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One of the problems which faced Britain during the war was in getting enough supplies from other countries, mainly food. Being an island, everything had to come by boat in those days. At the beginning of this year Germany stepped up the U-boat campaign. Instructions were given to the U-boat commanders that all allied or neutral ships were to be sunk on sight and in one month almost a million tons of shipping went to the bottom of the sea. Neutral countries didn't want to risk sending goods to Britain and so Lloyd George, the British Prime Minister, ordered that all ships carrying good for Britain should be given an escort of British warships. However this decision by Germany seemed to backfire as, on April 6 1917, the United States of America declared war on Germany as many of their ships had been attacked and soon American troops and armour would arrive in Europe.

And still the fighting in trenches went on. Sometimes one side advanced, sometimes the other. The land which was once Belgium and north-eastern France was now just mud, dead bodies, gun shells and trenches. Once again there was another battle around the town of Ypres and this took place between 31 July and 6 November 1917. British, Canadian, Australian, New Zealand and French forces eventually captured the Passchendaele Ridge, east of the town. This is sometimes known as the Battle of Passchendaele. After all those months of fighting and the deaths of almost half a million men on both sides, the allies advanced a few miles. During the course of the war the town was almost totally destroyed by all the fighting.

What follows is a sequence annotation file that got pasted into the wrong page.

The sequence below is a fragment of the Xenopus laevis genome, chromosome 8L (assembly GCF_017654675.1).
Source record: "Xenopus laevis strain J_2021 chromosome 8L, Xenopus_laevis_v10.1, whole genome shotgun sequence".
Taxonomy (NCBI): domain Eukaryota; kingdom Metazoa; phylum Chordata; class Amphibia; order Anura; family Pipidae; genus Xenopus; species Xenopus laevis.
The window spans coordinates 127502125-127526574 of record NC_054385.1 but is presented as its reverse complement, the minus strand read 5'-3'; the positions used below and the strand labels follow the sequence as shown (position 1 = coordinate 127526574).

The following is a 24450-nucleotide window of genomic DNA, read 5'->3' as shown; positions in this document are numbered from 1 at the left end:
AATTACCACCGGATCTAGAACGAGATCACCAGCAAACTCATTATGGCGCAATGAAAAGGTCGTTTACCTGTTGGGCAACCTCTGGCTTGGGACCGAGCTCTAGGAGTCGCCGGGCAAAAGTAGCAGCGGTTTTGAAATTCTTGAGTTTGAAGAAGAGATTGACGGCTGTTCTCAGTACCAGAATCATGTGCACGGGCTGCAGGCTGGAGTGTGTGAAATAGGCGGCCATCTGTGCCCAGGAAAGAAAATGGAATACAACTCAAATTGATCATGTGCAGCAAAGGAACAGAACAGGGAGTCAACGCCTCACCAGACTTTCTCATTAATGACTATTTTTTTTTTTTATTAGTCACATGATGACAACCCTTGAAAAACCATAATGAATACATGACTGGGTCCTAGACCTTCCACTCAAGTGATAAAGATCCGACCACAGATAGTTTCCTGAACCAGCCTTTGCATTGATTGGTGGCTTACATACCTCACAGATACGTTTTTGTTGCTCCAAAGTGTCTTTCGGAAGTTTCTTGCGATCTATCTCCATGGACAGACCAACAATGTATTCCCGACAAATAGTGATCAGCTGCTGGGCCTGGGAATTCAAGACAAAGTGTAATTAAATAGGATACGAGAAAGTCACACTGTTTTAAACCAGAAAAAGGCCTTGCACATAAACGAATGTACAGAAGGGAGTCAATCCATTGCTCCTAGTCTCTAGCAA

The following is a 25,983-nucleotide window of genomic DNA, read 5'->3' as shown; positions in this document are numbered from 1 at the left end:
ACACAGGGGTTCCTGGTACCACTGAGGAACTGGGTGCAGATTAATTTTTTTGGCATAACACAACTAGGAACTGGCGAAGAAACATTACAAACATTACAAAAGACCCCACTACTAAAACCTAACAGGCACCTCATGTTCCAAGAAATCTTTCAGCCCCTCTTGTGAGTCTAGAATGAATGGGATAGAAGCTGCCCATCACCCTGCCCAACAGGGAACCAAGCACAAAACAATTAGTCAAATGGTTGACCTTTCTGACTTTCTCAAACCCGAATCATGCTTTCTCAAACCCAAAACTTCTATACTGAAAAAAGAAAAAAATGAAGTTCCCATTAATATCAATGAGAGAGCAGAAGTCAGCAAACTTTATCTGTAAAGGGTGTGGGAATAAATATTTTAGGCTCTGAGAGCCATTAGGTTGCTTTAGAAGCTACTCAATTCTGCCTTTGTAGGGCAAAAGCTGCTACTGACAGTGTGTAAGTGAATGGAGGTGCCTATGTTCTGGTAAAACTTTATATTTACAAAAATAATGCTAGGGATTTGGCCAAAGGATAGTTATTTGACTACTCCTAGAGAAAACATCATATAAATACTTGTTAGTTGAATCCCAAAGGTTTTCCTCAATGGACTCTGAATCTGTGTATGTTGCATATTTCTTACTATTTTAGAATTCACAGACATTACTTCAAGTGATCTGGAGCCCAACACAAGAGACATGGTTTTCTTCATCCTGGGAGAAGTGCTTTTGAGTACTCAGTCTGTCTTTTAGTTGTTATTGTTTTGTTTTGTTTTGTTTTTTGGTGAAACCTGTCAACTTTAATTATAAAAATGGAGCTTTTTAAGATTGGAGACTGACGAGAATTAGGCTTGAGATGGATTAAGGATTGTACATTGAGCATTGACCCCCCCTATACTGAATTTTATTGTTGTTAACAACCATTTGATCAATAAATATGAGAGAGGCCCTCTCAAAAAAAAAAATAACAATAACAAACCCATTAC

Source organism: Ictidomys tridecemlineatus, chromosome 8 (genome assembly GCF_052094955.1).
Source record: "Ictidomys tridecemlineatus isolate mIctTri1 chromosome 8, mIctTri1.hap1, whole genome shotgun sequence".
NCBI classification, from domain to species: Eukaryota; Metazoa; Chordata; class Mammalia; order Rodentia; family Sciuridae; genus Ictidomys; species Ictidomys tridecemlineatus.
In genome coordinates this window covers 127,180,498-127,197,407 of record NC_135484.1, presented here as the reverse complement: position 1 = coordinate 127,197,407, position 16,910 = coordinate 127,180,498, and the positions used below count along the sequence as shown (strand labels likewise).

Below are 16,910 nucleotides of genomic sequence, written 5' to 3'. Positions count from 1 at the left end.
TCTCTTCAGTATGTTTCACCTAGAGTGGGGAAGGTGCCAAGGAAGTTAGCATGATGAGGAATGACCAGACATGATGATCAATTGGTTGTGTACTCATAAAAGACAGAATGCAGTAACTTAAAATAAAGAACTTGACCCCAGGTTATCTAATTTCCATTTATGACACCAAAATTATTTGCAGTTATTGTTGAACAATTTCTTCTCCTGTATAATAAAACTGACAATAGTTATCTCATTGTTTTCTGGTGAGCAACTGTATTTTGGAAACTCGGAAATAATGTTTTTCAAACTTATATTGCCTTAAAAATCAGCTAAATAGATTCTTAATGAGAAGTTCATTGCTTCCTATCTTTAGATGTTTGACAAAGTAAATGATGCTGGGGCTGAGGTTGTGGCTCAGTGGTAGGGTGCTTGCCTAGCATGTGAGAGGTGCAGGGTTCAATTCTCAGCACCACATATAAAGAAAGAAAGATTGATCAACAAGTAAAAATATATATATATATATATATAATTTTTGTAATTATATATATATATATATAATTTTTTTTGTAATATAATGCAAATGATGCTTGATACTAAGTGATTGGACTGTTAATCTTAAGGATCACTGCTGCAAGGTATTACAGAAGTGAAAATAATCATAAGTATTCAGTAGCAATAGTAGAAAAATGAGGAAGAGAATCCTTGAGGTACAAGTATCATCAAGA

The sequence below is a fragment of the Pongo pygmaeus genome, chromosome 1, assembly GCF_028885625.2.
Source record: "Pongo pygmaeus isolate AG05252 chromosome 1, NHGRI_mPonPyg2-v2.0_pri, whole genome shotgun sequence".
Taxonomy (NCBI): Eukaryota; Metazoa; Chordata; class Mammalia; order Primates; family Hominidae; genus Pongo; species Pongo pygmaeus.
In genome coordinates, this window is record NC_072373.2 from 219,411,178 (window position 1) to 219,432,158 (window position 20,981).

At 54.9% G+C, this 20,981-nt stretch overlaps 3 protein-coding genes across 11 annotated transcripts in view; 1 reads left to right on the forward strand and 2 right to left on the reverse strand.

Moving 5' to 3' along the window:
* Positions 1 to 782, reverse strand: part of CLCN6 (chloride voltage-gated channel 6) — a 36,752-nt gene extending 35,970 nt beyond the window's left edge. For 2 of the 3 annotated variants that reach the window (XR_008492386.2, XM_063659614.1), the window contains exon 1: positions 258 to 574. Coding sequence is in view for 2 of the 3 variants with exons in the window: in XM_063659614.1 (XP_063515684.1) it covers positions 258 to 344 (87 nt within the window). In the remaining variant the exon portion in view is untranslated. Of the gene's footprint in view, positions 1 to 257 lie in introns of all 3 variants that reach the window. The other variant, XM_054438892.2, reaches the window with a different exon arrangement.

As I said earlier, Ypres had seen some of the heaviest fighting in World War One. By October 1918 nearly 200,000 Commonwealth servicemen had been killed. The town was in ruins. The mayor at the time felt it should not be rebuilt, declaring that it was holy ground.

However, the town was rebuilt but the Menim Gate was chosen as a place to have a memorial to the lives that had been lost and who had no grave.

The gate contains the names of more than 54,000 soldiers who died in Belgium.

The people of Ypres have another way of remembering the sacrifices made between 1914 and 1918. Every evening since 1928, buglers of the Last Post Association sound the Last Post in the roadway under the Memorial's arches. The ceremony has become part of the daily life of Ypres and traffic is stopped from passing through the memorial each day at this time. Only during the German occupation of the Second World War was the ceremony interrupted. At that time it was held at Brookwood Military Cemetery in Surrey, England.